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Vt. lawmakers seek single-payer data - WCAX.COM Local Vermont News, Weather and Sports-

Vt. lawmakers seek single-payer data

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MONTPELIER, Vt. -

Data is at the heart of Obamacare and the state's planned transition to single-payer in 2017.

Through collection and analysis, administrators hope to find efficiencies and best practices. If the figures don't add up, data could halt plans before they even begin.

For spectators of health reform in Vermont, progress is all about the numbers. Ranges cover large unknowns, like the cost of single-payer and future statewide physician need, while 2014 enrollment data is refined.

Everyone working on reform wants more. Administrators want to collect more data and legislators want to see more analysis. "We're going to want to know what kind of metric is going to be used for that, what kind of work has been done in that area," said Sen. Kevin Mullin (R-Rutland).

Rep. Mullin, who oversees the economic development committee, says Gov. Shumlin's administration has not given hospitals enough details around single-payer to properly plan. Hospital spokespeople told his committee the transition has lost those physicians, but has yet to earn them one. "It seems like we keep putting off providing answers to different questions," Rep. Mullin said.

Rep. Mullin fathered an amendment to Act 48 when the plan became law, allowing the legislature to kill single-payer if the numbers don't back up the case for it. His hearings could provide some of the ammo.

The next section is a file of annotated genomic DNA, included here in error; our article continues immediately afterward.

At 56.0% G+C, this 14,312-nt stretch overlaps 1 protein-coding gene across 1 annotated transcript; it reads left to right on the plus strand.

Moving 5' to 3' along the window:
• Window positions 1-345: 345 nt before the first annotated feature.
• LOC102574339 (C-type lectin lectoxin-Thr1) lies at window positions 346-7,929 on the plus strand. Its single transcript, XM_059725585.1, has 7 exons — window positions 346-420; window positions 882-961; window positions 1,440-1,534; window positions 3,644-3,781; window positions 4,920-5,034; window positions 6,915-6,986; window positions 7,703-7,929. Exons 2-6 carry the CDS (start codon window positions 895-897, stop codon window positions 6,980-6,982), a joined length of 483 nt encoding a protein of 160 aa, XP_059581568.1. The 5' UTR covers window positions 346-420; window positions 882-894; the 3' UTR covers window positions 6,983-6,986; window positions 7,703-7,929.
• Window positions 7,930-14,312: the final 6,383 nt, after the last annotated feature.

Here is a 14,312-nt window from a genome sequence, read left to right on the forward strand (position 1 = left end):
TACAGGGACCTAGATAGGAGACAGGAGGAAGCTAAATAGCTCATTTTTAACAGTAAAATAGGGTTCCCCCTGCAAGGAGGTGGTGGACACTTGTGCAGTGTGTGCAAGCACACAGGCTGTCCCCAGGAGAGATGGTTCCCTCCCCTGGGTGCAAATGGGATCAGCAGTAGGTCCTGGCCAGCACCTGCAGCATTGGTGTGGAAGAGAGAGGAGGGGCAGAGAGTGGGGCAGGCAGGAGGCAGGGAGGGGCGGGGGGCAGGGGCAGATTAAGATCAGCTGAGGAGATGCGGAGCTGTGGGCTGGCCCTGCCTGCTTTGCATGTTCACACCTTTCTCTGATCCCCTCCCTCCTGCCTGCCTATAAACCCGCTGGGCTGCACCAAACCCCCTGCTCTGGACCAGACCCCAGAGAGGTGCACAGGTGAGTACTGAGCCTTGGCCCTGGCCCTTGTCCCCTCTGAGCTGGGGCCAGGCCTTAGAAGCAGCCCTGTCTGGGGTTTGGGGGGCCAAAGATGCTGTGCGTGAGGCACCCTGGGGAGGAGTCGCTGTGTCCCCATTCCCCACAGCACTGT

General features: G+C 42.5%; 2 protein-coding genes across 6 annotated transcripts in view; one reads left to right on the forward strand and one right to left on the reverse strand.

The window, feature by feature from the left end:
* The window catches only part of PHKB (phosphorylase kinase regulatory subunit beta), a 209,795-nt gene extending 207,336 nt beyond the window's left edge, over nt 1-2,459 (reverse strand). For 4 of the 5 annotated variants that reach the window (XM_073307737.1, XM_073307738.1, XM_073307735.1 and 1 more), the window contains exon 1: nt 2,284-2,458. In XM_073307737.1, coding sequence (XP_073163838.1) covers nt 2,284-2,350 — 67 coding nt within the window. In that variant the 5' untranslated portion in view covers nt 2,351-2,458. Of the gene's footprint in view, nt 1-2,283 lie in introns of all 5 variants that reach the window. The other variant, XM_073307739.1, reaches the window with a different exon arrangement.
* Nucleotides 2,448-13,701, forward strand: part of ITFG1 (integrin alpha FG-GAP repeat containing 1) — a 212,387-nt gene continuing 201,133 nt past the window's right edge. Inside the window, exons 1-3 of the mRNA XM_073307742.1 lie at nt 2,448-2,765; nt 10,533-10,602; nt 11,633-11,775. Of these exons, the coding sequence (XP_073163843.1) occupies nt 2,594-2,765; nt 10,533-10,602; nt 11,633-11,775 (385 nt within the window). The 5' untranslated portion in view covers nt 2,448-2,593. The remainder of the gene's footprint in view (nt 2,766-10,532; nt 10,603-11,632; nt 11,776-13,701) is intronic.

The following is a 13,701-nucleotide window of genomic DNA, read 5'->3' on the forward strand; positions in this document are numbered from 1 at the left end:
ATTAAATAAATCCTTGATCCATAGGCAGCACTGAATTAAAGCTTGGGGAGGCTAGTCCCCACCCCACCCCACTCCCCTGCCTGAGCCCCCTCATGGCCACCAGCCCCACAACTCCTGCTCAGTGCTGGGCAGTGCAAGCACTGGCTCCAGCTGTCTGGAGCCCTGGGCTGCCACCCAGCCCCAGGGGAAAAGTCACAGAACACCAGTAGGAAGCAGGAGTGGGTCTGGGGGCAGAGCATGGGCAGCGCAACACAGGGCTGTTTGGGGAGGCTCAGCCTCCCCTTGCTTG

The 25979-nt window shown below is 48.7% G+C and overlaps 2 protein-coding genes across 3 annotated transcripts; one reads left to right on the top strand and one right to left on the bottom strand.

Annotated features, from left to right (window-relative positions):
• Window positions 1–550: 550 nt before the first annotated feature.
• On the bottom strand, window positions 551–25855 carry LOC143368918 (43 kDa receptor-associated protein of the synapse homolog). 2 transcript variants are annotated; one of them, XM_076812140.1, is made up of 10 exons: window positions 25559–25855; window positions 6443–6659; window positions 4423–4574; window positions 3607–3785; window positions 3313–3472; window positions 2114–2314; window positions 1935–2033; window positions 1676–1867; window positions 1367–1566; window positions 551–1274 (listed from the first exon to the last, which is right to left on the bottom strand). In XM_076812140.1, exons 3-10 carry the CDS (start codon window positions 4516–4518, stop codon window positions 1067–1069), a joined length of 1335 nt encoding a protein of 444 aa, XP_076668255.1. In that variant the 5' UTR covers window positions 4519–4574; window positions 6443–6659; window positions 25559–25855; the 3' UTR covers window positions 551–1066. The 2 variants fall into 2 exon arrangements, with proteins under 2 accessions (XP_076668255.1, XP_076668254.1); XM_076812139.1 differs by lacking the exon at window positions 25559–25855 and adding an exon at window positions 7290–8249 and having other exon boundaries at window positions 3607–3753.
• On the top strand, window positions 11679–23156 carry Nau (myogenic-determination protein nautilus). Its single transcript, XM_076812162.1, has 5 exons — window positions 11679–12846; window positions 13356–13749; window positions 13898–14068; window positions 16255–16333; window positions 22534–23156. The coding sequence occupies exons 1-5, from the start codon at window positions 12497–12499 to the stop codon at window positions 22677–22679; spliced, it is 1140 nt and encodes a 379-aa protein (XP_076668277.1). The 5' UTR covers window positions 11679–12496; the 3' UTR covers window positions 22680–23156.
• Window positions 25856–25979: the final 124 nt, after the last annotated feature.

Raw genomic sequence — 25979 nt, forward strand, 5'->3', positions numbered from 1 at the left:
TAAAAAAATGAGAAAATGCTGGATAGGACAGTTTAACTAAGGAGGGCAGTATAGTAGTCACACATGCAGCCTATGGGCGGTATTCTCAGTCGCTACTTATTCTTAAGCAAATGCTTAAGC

The House Health Care Committee began demanding more and more numbers following the online health exchange's flawed rollout. Six months later, enrollment numbers are finally starting to match those initially promised by the administration.

Lawmakers on the House Health Care Committee say they're enthused by enrollment figures which are finally approaching 100,000 in total.

"We want to confirm those and then I do think that we need to go back and look at those in the context of the expectations of the number of Vermonters who had to transition to new coverage," said Vt. Health Access Commissioner Mark Larson, Vt. Health Access Commissioner.

Lawmakers are concerned that 35-percent of the population which qualified for subsidized coverage chose a different option. They say if that trend holds the budget outlook may be negative.

The deadline for Vermonter's to secure coverage for April passed this weekend, leading to large spikes in the website's use. March 31 is the end of enrollment all-together though. Those without a policy ending after that date or a change of circumstances will be locked out of coverage until January.

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